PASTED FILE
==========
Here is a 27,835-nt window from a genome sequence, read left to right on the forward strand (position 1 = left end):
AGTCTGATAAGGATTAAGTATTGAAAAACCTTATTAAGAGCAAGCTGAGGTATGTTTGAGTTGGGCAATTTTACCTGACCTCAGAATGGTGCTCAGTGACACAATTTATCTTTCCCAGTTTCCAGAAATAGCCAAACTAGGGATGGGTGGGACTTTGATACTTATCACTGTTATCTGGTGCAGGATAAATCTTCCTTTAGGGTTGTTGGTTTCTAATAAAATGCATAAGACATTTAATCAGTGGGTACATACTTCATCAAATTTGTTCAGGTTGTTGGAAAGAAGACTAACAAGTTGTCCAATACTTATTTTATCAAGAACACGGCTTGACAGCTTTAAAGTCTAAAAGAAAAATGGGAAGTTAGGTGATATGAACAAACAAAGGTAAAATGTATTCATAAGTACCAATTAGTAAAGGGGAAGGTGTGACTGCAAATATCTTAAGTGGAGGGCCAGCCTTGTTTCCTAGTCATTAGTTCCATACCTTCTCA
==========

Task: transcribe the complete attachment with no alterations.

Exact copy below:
Here is a 27,835-nt window from a genome sequence, read left to right on the forward strand (position 1 = left end):
AGTCTGATAAGGATTAAGTATTGAAAAACCTTATTAAGAGCAAGCTGAGGTATGTTTGAGTTGGGCAATTTTACCTGACCTCAGAATGGTGCTCAGTGACACAATTTATCTTTCCCAGTTTCCAGAAATAGCCAAACTAGGGATGGGTGGGACTTTGATACTTATCACTGTTATCTGGTGCAGGATAAATCTTCCTTTAGGGTTGTTGGTTTCTAATAAAATGCATAAGACATTTAATCAGTGGGTACATACTTCATCAAATTTGTTCAGGTTGTTGGAAAGAAGACTAACAAGTTGTCCAATACTTATTTTATCAAGAACACGGCTTGACAGCTTTAAAGTCTAAAAGAAAAATGGGAAGTTAGGTGATATGAACAAACAAAGGTAAAATGTATTCATAAGTACCAATTAGTAAAGGGGAAGGTGTGACTGCAAATATCTTAAGTGGAGGGCCAGCCTTGTTTCCTAGTCATTAGTTCCATACCTTCTCA